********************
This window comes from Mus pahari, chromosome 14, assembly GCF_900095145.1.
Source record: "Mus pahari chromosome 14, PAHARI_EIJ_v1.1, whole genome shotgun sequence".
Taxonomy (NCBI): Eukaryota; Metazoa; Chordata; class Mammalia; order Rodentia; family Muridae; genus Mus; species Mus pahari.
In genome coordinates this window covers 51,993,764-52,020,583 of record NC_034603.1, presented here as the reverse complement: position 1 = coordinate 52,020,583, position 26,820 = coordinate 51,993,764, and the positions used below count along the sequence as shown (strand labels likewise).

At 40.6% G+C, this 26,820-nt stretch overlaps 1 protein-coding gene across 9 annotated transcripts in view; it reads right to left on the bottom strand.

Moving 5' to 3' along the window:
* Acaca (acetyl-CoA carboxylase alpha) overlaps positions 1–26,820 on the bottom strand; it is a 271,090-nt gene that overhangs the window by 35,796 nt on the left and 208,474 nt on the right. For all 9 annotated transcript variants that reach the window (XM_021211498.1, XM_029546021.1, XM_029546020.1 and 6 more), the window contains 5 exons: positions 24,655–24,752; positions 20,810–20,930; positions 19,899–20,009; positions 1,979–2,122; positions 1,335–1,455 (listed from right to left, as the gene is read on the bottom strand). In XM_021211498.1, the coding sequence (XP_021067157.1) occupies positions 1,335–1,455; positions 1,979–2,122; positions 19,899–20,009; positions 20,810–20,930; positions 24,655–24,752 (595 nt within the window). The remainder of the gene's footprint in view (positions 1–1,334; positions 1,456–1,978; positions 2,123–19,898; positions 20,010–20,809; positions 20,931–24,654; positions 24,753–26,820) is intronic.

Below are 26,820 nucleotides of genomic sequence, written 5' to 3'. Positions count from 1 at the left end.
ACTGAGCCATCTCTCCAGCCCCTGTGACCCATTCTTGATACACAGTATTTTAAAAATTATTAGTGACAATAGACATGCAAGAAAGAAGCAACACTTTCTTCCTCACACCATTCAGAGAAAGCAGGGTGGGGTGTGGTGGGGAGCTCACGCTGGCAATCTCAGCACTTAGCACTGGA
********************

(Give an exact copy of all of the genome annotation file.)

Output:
This window comes from Mus pahari, chromosome 14, assembly GCF_900095145.1.
Source record: "Mus pahari chromosome 14, PAHARI_EIJ_v1.1, whole genome shotgun sequence".
Taxonomy (NCBI): Eukaryota; Metazoa; Chordata; class Mammalia; order Rodentia; family Muridae; genus Mus; species Mus pahari.
In genome coordinates this window covers 51,993,764-52,020,583 of record NC_034603.1, presented here as the reverse complement: position 1 = coordinate 52,020,583, position 26,820 = coordinate 51,993,764, and the positions used below count along the sequence as shown (strand labels likewise).

At 40.6% G+C, this 26,820-nt stretch overlaps 1 protein-coding gene across 9 annotated transcripts in view; it reads right to left on the bottom strand.

Moving 5' to 3' along the window:
* Acaca (acetyl-CoA carboxylase alpha) overlaps positions 1–26,820 on the bottom strand; it is a 271,090-nt gene that overhangs the window by 35,796 nt on the left and 208,474 nt on the right. For all 9 annotated transcript variants that reach the window (XM_021211498.1, XM_029546021.1, XM_029546020.1 and 6 more), the window contains 5 exons: positions 24,655–24,752; positions 20,810–20,930; positions 19,899–20,009; positions 1,979–2,122; positions 1,335–1,455 (listed from right to left, as the gene is read on the bottom strand). In XM_021211498.1, the coding sequence (XP_021067157.1) occupies positions 1,335–1,455; positions 1,979–2,122; positions 19,899–20,009; positions 20,810–20,930; positions 24,655–24,752 (595 nt within the window). The remainder of the gene's footprint in view (positions 1–1,334; positions 1,456–1,978; positions 2,123–19,898; positions 20,010–20,809; positions 20,931–24,654; positions 24,753–26,820) is intronic.

Below are 26,820 nucleotides of genomic sequence, written 5' to 3'. Positions count from 1 at the left end.
ACTGAGCCATCTCTCCAGCCCCTGTGACCCATTCTTGATACACAGTATTTTAAAAATTATTAGTGACAATAGACATGCAAGAAAGAAGCAACACTTTCTTCCTCACACCATTCAGAGAAAGCAGGGTGGGGTGTGGTGGGGAGCTCACGCTGGCAATCTCAGCACTTAGCACTGGA